PHILADELPHIA — The decision to initiate dialysis for acute kidney injury (AKI) varies depending on different patient factors and there is a lack of robust evidence as to which patients are likely to benefit most and why. A new study from researchers at the Perelman School of Medicine at the University of Pennsylvania has shown that for patients with lower creatinine concentration levels – a sign of reduced muscle mass and weakness – initiation of dialysis could actually be detrimental. The findings are published online first in the Clinical Journal of the American Society of Nephrology.
Acute kidney injury is a complication often seen in critically ill patients and is marked by a sudden, temporary and sometimes fatal loss of kidney function. Approximately 10 percent of critically ill patients in a hospital setting will suffer from AKI. The decision to initiate dialysis for AKI is impacted by multiple factors, is difficult for physicians and families, and is costly to society.
“Many clinicians feel that, although acute dialysis may not help a critically ill patient – it is unlikely to cause any harm. Through this study, we have been able to show for the first time among an equally matched group of patients that dialysis for AKI may cause more harm than good in the subgroup of people who are frail and have lower muscle mass, and more benefit than harm in more robust patients,” said lead study author F. Perry Wilson MD, MSCE , an instructor of Medicine in the Renal, Electrolyte and Hypertension Division at Penn. “This finding is analogous to chemotherapy for cancer – if you are strong enough to cope with the adverse effects, it's good for you, but if you're weak it may kill you.”
Considering the high mortality rate for patients with AKI who receive acute dialysis (approximately 50 to 80 percent) and the increasing prevalence of this condition related to an aging U.S. population and increasing need for hospitalization, further defining the best treatments and patients likely to benefit from interventions such as dialysis is critical.
For the current study, the research team analyzed data for adult patients admitted to one of three acute care hospitals within the University of Pennsylvania Health System over a six-year period who subsequently developed severe AKI, among whom 602 received dialysis. Of these patients who initiated dialysis, 545 were matched to 545 patients who had not initiated dialysis on the same day of AKI.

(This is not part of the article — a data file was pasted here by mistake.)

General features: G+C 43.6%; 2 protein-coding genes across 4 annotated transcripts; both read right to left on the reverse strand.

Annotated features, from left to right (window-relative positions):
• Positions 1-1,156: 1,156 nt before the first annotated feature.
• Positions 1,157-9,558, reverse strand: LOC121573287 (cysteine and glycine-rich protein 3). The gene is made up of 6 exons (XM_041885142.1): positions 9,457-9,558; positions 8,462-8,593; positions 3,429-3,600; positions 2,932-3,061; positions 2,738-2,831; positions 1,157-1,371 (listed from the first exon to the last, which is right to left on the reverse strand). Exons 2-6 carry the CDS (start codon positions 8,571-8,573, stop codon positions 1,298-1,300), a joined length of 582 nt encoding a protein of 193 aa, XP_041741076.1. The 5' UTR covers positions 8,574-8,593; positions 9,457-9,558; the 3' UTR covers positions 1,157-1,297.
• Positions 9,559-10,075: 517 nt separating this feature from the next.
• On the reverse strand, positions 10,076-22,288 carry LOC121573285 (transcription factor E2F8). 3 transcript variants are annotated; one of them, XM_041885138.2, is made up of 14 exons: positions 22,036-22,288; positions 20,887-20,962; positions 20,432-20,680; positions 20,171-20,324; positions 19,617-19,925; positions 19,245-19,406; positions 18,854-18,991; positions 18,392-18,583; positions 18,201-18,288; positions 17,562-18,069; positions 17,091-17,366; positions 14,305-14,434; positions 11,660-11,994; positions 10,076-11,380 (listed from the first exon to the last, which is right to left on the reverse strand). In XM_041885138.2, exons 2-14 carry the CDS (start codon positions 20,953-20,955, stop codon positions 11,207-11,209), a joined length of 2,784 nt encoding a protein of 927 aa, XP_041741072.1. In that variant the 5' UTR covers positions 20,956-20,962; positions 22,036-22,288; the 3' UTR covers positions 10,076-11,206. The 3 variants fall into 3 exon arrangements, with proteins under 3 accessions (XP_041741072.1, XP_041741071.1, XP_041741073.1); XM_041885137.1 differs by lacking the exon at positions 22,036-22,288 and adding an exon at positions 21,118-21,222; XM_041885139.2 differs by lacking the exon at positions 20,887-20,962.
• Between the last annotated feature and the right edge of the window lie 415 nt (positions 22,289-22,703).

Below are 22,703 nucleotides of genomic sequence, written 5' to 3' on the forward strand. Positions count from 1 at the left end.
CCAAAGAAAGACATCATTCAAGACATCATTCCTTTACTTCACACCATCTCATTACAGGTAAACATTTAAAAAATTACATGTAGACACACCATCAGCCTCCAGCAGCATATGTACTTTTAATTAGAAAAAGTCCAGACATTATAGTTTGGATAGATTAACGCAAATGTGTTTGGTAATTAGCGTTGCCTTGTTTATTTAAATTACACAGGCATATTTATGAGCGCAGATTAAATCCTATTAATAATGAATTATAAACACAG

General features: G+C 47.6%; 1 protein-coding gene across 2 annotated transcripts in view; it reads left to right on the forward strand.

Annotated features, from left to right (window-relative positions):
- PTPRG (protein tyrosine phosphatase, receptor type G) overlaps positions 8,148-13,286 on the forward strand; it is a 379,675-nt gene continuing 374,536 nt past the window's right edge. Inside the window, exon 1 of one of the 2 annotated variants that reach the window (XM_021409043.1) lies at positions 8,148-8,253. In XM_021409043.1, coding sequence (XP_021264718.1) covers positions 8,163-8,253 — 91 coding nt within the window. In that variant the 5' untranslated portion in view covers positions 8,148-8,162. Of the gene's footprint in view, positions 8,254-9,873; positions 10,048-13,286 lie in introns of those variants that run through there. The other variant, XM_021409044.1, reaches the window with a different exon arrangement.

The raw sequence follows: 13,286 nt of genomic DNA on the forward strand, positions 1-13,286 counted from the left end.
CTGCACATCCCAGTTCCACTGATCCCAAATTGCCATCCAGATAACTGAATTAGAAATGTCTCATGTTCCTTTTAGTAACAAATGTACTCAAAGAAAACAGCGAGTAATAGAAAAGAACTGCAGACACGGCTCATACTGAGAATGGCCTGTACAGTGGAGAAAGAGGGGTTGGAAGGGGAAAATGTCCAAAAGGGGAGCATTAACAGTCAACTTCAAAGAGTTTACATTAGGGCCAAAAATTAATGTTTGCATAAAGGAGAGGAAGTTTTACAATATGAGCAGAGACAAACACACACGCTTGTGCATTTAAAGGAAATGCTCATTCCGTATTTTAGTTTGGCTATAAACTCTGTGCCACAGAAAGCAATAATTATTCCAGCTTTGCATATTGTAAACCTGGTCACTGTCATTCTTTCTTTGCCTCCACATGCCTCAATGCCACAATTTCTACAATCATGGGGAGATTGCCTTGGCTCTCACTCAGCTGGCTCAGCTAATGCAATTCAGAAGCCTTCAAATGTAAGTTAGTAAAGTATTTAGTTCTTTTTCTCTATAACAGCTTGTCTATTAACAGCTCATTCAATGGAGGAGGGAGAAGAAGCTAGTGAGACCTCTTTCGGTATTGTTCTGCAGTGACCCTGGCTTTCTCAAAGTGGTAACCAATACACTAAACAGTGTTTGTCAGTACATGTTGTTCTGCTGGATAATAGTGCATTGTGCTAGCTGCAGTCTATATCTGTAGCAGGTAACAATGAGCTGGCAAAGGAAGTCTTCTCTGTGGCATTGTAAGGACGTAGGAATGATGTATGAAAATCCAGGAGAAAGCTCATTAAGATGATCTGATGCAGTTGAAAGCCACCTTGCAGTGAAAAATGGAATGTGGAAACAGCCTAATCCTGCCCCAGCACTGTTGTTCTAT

Wilson and colleagues found that dialysis was associated with increased survival when initiated in AKI patients with more elevated creatinine, but was associated with increased mortality when initiated in patients with lower creatinine concentrations. For example, among patients who were matched with a creatinine less than 2.8mg/dl, 64 percent of those who did not receive dialysis died during the hospitalization, compared to 78 percent who did receive dialysis. Among those who were matched with a creatinine greater than 4.2 mg/dl, 57 percent of those who did not receive dialysis died compared to 47 percent of those who did receive dialysis.
Additionally, the researchers also discovered that male sex and black race were negatively associated with initiation of dialysis, as was the presence of a do-not-resuscitate order. The study also confirmed prior research by Dr. Wilson that showed Sunday (versus other days of the week) was also negatively associated with initiation of dialysis negatively associated with initiation of dialysis.
“Our findings suggest that there is continuing need for further randomized trials to determine which patients benefit from dialysis for AKI and which are in fact harmed by this therapy,” said Dr. Wilson. To this end, Wilson and colleagues at Penn are involved in additional research examining factors that will aid clinicians in determining which patients are most likely to benefit from acute dialysis initiation.
Additional Penn study authors include Wei Yang, PhD, Carlos A. Machado, PhD, Yuliya Borovskiy, Jeffrey S. Berns, MD, and Harold I. Feldman, MD, MSCE.
The research was funded by grants from the National Institute of Diabetes and Digestive and Kidney Disease (1F32DK093223 and 1K23DK097201).
Penn Medicine is one of the world's leading academic medical centers, dedicated to the related missions of medical education, biomedical research, and excellence in patient care. Penn Medicine consists of the Raymond and Ruth Perelman School of Medicine at the University of Pennsylvania (founded in 1765 as the nation's first medical school) and the University of Pennsylvania Health System, which together form a $5.3 billion enterprise.
The Perelman School of Medicine has been ranked among the top five medical schools in the United States for the past 18 years, according to U.S. News & World Report's survey of research-oriented medical schools. The School is consistently among the nation's top recipients of funding from the National Institutes of Health, with $373 million awarded in the 2015 fiscal year.
The University of Pennsylvania Health System's patient care facilities include: The Hospital of the University of Pennsylvania and Penn Presbyterian Medical Center -- which are recognized as one of the nation's top "Honor Roll" hospitals by U.S. News & World Report -- Chester County Hospital; Lancaster General Health; Penn Wissahickon Hospice; and Pennsylvania Hospital -- the nation's first hospital, founded in 1751. Additional affiliated inpatient care facilities and services throughout the Philadelphia region include Chestnut Hill Hospital and Good Shepherd Penn Partners, a partnership between Good Shepherd Rehabilitation Network and Penn Medicine.
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